The cost function in locally weighted linear regression is $$J(\theta)= \frac{1}{2}\sum_{i=1}^mw^{(i)}(y^{(i)} - \theta^Tx^{(i)}) =(X\theta - y)^TW(X\theta-y),$$

where $x^{(i)}$ is the $i$-th instance, $y^{(i)}$ is its corresponding class label, $\theta$ are the model parameters, and $w^{(i)}$ is the weight of the $i$-th instance, given by $$w^{(i)} = \exp\Big(-\frac{(x - x^{(i)})^2}{2\tau^2}\Big),$$

where $\tau$ is the bandwidth, and $x$ is the query point, which is fixed for a given regression model and is typically one of the instances.

I am trying to implement locally weighted linear regression, where my dataset is such that $y\in\mathbb{R}^{450\times 1}$, $X\in\mathbb{R}^{450\times 2}$ (including the intercepts), and $W\in\mathbb{R}^{450\times 450}$. The point of weighted linear regression is to choose a query point, $x$, meaning that the instances close to $x$ are weighted more heavily in the regression model. Following this question: https://datascience.stackexchange.com/questions/16850/understanding-locally-weighted-linear-regression, I believe a model is supposed to be generated for each query point (i.e. a query point corresponding to each instance), meaning that 450 models will be generated in this case. The models are then supposed to be combined to give a final model.

I take the following steps:

thetas = []
for instance in X:
    Set current instance as the query point
    Compute weights for all instances using the equation above
    Compute optimal parameters using the equation for theta above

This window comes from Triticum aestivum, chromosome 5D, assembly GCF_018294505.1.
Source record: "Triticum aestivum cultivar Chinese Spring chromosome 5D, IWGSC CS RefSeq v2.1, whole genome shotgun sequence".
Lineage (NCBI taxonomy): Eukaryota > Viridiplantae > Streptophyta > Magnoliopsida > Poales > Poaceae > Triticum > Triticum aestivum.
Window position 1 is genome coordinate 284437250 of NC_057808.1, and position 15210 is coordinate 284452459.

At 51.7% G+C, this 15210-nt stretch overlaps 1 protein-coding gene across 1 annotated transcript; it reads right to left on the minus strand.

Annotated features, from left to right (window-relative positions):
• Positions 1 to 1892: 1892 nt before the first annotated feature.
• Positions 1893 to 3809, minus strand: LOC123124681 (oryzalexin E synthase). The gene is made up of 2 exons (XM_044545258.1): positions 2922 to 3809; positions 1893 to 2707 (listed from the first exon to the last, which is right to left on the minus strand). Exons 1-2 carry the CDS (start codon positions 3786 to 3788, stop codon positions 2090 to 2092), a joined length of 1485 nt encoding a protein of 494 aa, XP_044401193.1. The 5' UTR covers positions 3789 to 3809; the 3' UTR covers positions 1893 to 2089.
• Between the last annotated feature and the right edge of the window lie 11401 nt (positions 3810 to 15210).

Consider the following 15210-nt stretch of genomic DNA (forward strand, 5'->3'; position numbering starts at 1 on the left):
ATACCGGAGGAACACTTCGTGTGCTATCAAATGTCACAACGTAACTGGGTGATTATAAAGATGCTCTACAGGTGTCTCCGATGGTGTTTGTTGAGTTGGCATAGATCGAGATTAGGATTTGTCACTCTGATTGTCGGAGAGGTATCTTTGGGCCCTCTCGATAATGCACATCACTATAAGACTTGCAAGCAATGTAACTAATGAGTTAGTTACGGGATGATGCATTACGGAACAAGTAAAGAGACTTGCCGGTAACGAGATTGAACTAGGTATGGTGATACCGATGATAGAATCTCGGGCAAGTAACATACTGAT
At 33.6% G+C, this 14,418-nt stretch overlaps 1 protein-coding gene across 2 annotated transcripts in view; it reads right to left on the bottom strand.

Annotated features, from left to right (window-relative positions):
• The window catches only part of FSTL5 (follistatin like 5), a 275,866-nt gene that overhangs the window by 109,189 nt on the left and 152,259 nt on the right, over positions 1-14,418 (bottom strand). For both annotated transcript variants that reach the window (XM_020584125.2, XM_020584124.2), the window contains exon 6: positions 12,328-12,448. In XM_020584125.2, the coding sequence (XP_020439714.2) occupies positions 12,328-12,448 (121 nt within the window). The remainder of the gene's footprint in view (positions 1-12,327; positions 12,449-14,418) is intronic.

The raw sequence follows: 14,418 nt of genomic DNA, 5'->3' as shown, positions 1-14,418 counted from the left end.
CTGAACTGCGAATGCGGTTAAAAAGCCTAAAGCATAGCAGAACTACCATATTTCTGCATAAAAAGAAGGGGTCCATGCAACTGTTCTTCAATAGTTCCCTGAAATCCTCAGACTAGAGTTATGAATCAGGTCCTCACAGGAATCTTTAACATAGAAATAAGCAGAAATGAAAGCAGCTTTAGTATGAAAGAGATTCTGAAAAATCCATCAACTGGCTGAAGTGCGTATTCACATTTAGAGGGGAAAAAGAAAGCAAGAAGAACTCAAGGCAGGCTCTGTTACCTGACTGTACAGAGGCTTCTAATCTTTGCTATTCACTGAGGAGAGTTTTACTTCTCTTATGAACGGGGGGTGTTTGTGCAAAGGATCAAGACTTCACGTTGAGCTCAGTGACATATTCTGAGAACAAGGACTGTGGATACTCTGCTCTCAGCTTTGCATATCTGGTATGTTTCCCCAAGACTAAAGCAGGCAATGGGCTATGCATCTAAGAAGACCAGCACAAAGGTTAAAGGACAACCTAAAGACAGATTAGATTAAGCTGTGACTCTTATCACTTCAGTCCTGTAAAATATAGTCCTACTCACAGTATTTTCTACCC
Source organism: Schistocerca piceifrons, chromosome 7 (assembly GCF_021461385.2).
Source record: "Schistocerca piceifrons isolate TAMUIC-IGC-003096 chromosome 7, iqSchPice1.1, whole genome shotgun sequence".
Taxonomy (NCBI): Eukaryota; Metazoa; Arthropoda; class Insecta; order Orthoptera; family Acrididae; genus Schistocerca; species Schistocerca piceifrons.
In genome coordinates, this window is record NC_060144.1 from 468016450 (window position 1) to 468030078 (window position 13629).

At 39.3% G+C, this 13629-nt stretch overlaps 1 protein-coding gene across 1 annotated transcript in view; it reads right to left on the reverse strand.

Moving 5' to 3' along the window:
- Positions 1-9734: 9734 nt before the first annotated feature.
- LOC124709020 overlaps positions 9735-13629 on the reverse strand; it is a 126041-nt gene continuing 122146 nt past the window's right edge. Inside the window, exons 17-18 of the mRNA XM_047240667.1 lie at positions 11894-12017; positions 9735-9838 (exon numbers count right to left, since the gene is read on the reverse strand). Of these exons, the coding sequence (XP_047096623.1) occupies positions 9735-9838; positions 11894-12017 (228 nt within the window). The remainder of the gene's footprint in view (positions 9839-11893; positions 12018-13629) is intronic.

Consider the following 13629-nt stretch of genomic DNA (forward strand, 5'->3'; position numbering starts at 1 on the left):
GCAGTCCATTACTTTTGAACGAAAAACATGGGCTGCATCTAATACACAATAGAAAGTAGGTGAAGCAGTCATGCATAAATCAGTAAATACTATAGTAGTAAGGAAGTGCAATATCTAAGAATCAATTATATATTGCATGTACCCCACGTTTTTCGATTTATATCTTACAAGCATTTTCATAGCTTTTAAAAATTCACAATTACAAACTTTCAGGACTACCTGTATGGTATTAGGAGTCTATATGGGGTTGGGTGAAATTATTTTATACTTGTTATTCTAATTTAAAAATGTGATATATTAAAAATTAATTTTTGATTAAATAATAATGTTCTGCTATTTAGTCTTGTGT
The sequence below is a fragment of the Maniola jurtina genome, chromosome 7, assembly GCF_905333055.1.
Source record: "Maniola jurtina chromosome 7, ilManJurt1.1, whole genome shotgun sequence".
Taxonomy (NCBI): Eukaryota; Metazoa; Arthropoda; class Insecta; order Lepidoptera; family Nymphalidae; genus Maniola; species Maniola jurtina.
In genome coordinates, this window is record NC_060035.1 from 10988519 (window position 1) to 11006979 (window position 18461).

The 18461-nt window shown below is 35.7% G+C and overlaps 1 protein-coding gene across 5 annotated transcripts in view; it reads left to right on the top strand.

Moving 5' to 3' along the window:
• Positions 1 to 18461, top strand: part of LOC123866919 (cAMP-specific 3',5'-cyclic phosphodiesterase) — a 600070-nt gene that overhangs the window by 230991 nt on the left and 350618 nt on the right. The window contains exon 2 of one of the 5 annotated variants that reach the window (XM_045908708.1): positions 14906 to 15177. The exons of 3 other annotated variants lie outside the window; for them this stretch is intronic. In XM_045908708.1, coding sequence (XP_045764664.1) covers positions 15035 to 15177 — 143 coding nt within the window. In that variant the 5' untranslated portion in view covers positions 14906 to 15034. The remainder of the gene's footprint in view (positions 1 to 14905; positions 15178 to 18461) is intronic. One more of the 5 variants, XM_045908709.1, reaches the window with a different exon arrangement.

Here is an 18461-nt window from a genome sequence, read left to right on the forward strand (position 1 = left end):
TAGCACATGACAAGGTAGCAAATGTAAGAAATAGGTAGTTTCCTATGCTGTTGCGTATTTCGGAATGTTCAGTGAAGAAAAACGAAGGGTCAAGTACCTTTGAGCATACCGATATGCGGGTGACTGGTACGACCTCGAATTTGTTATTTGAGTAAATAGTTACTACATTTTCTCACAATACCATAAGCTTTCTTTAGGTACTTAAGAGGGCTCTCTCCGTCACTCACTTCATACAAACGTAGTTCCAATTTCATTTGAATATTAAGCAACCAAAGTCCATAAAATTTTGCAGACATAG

Append these parameters to thetas

And this gives us 450 linear regression models for the data, with each model being weighted around a specific query point.

(If this is an incorrect implementation, please correct me.)

Main problem

The final stage is to combine these 450 models to give the final weighted linear regression model.

How do I do this?

Am I supposed to take some kind of average of the parameters across each model? My Google searches so far haven't been fruitful.

  • 3
    $\begingroup$ Im not following what you're doing here. What's a "query point"? Why do you have 450 different regressions? I think there is some domain specific knowledge here we do not have. $\endgroup$ May 23, 2018 at 23:49
  • $\begingroup$ also what are "the weight of the i-th instance", and $x$, $x^{(i)}$, $w^{(i)}$? $\endgroup$ May 24, 2018 at 0:13
  • $\begingroup$ It seems to me that you only have one regression; $X^T$ is 2x450, $W$ is 450x450, $X$ is 450x2, so $(X^TWX)^{-1}$ will be 2x2, just as you want; $X^TWy$ is 2x1, so $\hat{\theta}$ is a vector of length 2, as it should be, and is computable using the obvious matrix algebra . $\endgroup$
    – jbowman
    May 24, 2018 at 3:43
  • $\begingroup$ @MatthewDrury The query point is the point about which the linear regression is weighted. So when you do a weighted linear regression, you do it with respect to a query point, $x$. With the equation for $w$ I have given, this corresponds to allocating more importance to the instances in the dataset close to the query point. I believe you repeat this for each query point, and then combine the models: datascience.stackexchange.com/questions/16850/… $\endgroup$
    – quanty
    May 24, 2018 at 8:07
  • 1
    $\begingroup$ @MartijnWeterings it is from Q5b(ii) in this sheet: cs229.stanford.edu/ps/ps1/ps1.pdf I believe the next stage is smoothing the data, yes. $\endgroup$
    – quanty
    May 24, 2018 at 11:18

3 Answers 3


What you are doing sounds like filtering or smoothening data. It resembles something like